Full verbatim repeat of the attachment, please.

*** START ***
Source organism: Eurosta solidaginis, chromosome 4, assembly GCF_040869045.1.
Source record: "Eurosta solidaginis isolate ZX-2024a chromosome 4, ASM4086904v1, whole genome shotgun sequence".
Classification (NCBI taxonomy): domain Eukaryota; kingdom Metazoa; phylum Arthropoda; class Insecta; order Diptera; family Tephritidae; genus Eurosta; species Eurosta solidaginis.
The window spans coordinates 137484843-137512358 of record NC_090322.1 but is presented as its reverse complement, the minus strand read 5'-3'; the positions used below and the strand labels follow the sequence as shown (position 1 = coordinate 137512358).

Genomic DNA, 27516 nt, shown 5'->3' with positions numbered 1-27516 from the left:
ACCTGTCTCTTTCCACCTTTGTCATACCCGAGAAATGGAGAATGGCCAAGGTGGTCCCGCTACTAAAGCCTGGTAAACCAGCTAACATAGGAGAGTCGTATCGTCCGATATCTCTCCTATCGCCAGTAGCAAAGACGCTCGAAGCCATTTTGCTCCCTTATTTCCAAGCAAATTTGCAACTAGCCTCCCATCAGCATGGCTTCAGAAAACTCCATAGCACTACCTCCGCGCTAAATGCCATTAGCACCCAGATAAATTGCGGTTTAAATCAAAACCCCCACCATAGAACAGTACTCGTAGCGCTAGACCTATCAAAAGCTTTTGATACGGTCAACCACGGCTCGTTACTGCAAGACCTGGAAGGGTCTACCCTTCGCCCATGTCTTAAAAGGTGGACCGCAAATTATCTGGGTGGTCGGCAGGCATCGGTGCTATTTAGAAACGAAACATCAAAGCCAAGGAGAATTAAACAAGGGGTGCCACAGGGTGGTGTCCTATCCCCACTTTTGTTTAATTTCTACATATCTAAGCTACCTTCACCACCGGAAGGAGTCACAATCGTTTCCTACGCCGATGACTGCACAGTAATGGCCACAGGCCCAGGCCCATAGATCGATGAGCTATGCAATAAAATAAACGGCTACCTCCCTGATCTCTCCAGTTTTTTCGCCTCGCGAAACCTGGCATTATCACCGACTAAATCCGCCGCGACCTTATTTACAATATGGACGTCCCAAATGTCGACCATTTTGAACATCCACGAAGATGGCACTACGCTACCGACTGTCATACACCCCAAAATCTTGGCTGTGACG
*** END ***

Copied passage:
Source organism: Eurosta solidaginis, chromosome 4, assembly GCF_040869045.1.
Source record: "Eurosta solidaginis isolate ZX-2024a chromosome 4, ASM4086904v1, whole genome shotgun sequence".
Classification (NCBI taxonomy): domain Eukaryota; kingdom Metazoa; phylum Arthropoda; class Insecta; order Diptera; family Tephritidae; genus Eurosta; species Eurosta solidaginis.
The window spans coordinates 137484843-137512358 of record NC_090322.1 but is presented as its reverse complement, the minus strand read 5'-3'; the positions used below and the strand labels follow the sequence as shown (position 1 = coordinate 137512358).

Genomic DNA, 27516 nt, shown 5'->3' with positions numbered 1-27516 from the left:
ACCTGTCTCTTTCCACCTTTGTCATACCCGAGAAATGGAGAATGGCCAAGGTGGTCCCGCTACTAAAGCCTGGTAAACCAGCTAACATAGGAGAGTCGTATCGTCCGATATCTCTCCTATCGCCAGTAGCAAAGACGCTCGAAGCCATTTTGCTCCCTTATTTCCAAGCAAATTTGCAACTAGCCTCCCATCAGCATGGCTTCAGAAAACTCCATAGCACTACCTCCGCGCTAAATGCCATTAGCACCCAGATAAATTGCGGTTTAAATCAAAACCCCCACCATAGAACAGTACTCGTAGCGCTAGACCTATCAAAAGCTTTTGATACGGTCAACCACGGCTCGTTACTGCAAGACCTGGAAGGGTCTACCCTTCGCCCATGTCTTAAAAGGTGGACCGCAAATTATCTGGGTGGTCGGCAGGCATCGGTGCTATTTAGAAACGAAACATCAAAGCCAAGGAGAATTAAACAAGGGGTGCCACAGGGTGGTGTCCTATCCCCACTTTTGTTTAATTTCTACATATCTAAGCTACCTTCACCACCGGAAGGAGTCACAATCGTTTCCTACGCCGATGACTGCACAGTAATGGCCACAGGCCCAGGCCCATAGATCGATGAGCTATGCAATAAAATAAACGGCTACCTCCCTGATCTCTCCAGTTTTTTCGCCTCGCGAAACCTGGCATTATCACCGACTAAATCCGCCGCGACCTTATTTACAATATGGACGTCCCAAATGTCGACCATTTTGAACATCCACGAAGATGGCACTACGCTACCGACTGTCATACACCCCAAAATCTTGGCTGTGACG